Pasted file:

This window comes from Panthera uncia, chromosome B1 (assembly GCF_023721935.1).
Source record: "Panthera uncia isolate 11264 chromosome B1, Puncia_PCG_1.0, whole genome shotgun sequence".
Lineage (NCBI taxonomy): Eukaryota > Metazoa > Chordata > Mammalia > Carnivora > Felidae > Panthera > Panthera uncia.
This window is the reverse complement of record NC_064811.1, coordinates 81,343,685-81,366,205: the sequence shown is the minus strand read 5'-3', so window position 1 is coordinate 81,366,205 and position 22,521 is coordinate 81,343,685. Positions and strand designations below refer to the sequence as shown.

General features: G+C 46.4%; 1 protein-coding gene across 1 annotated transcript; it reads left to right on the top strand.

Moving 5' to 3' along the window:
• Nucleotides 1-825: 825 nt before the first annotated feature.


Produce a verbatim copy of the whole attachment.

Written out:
This window comes from Panthera uncia, chromosome B1 (assembly GCF_023721935.1).
Source record: "Panthera uncia isolate 11264 chromosome B1, Puncia_PCG_1.0, whole genome shotgun sequence".
Lineage (NCBI taxonomy): Eukaryota > Metazoa > Chordata > Mammalia > Carnivora > Felidae > Panthera > Panthera uncia.
This window is the reverse complement of record NC_064811.1, coordinates 81,343,685-81,366,205: the sequence shown is the minus strand read 5'-3', so window position 1 is coordinate 81,366,205 and position 22,521 is coordinate 81,343,685. Positions and strand designations below refer to the sequence as shown.

General features: G+C 46.4%; 1 protein-coding gene across 1 annotated transcript; it reads left to right on the top strand.

Moving 5' to 3' along the window:
• Nucleotides 1-825: 825 nt before the first annotated feature.